Session on. 8. 2011: Who's buried in there?, by Christine Suter


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Session on. 8. 2011: Who's buried in there?, by Christine Suter

  1. 1. Who’s Buried in There? By Christine Suter Necropolis Section 9 - 2011
  2. 2. What Can Human Bones Tell Us?• Sex of the individual• Age of the individual at the time of death• Pathologies (diseases)
  3. 3. Age Determination• Age can be determined by marked changes that occur in the human skeleton throughout a person’s life.• Three ways to determine a person’s age at the time of death are by examining: – Tooth eruption patterns – Epipyseal fusion
  4. 4. Tooth Eruption• Tooth eruption patterns are one way of trying to determine the age of an individual at the time of death.• All human beings are genetically programmed to have similar tooth eruption patterns.• Humans have both deciduous (baby teeth) and permanent teeth. If you only have the teeth from a skeleton and not the entire jaw, you may determine the individual’s age by examining which deciduous and which permanent teeth are present, as well as the stage of development of the roots on the permanent teeth.
  5. 5. Epiphyseal Fusion• The long bones of the human skeleton are made up of two parts: – The diaphysis – The epiphysis• At birth these parts are not fused together. There is a segment of cartilage between them called the epiphyseal disk. As the bones ages this cartilage ossifies (turns into bone).
  6. 6. Epiphyseal Fusion• The fusion of the diaphysis to the epiphysis characteristically takes place in humans at certain ages depending on the bone. The clavicle (collar bone) is the last bone to fuse and this takes place usually at the age of 28.• The age of a human at death can be determined by examining which bones of the skeleton are fused and which are not.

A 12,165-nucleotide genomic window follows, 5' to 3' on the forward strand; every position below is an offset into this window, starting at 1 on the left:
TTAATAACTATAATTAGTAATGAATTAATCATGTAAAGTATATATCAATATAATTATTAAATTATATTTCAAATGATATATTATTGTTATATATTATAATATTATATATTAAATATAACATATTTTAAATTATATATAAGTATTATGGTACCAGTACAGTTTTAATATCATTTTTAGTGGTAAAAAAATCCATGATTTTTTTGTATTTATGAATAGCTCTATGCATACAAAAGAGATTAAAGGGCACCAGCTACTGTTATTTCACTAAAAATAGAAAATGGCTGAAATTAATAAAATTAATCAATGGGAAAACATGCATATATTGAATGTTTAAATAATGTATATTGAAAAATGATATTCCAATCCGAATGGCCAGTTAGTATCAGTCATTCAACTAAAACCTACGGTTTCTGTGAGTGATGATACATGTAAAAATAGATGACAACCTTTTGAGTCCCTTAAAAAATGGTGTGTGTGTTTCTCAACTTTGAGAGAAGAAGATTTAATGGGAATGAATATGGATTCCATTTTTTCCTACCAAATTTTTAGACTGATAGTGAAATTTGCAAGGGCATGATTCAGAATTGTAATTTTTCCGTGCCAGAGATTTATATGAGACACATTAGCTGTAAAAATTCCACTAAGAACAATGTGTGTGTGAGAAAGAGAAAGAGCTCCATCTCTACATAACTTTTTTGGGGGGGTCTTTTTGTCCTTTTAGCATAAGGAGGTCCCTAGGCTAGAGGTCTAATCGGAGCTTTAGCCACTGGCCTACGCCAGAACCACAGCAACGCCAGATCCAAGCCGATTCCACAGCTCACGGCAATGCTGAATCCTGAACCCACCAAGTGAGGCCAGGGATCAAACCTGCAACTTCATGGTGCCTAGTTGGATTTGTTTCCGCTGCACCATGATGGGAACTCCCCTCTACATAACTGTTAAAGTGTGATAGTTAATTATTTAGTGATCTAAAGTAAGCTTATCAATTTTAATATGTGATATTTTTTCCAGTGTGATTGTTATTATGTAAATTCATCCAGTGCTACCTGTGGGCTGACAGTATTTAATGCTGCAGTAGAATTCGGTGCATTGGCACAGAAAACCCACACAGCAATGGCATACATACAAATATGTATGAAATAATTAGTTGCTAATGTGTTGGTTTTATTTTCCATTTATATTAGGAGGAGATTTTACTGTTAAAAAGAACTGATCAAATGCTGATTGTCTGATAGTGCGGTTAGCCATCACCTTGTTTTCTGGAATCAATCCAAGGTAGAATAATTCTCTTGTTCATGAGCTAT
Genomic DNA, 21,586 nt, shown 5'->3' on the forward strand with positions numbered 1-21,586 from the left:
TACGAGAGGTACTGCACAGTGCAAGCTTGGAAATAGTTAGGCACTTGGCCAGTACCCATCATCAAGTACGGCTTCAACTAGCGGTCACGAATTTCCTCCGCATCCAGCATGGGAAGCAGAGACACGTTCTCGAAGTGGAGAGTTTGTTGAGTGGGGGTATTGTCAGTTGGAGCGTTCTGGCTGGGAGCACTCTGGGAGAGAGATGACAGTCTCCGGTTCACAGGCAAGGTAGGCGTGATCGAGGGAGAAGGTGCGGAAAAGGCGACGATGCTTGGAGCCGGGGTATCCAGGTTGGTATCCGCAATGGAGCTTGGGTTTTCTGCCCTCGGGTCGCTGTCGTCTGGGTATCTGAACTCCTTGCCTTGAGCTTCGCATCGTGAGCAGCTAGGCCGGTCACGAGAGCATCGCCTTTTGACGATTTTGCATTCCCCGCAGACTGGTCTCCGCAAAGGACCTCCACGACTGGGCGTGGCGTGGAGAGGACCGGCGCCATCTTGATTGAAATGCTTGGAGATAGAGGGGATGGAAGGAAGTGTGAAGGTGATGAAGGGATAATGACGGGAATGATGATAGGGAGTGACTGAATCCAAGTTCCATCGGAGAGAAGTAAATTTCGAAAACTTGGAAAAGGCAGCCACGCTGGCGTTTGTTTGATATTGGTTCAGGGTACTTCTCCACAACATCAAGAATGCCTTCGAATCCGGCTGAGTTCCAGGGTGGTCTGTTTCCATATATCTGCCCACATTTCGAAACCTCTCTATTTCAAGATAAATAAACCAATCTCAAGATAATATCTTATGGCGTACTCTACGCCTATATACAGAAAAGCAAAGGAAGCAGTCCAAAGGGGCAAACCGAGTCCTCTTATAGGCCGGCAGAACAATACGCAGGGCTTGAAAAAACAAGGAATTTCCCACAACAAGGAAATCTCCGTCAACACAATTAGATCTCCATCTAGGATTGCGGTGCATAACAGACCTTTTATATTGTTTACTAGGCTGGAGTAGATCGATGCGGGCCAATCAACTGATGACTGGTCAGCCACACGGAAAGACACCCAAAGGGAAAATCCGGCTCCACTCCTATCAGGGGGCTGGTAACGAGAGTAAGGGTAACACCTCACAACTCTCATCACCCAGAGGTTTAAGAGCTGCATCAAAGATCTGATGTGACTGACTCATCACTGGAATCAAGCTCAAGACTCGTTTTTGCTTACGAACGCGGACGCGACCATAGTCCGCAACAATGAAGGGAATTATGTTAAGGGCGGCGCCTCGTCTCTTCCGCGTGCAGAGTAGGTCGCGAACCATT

7. 7. Determining Sex• There are certain morphological differences between the male and female skeleton, but there are some specific areas of the skeleton in which these differences are more easy to identify: – The pelvis – The skull – The vertebrae
  8. 8. The Skull and Vertebral Column• In the skull the madible (jawbone), nuchal crest, and mastoid process tend to be more robust in males. Males also usually have a wider forehead and more prominent brow ridge than females.• In the vertebral column, the atlas (the first vertebrae) is usually wider and more robust in males and the male sacrum is usually a bit longer and a bit more narrow than in females.
  9. 9. Sex Differences in the Pelvis• It is usually easiest to determine the sex of a skeleton by examining the pelvis.• The pelvic basin is larger in females to accommodate childbirth.
  10. 10. Sex Differences in the Pelvis• The female pelvis also has a wide sciatic notch while on males it is narrow and deep.• On the male pelvis, the acetabulum is usually larger because it is connected to a larger femoral head. The sacrum is also a bit narrower and curved inward more than in females.
  11. 11. References• Bass, William M. Human Osteology: A Laboratory Field Manual 5th edition. Massouri Archaeological Society Inc. Springfield, Mo. 2005• Brothwell, DR. Digging Up Bones. Oxford Universit Press. London. 1981• – Queen Mary University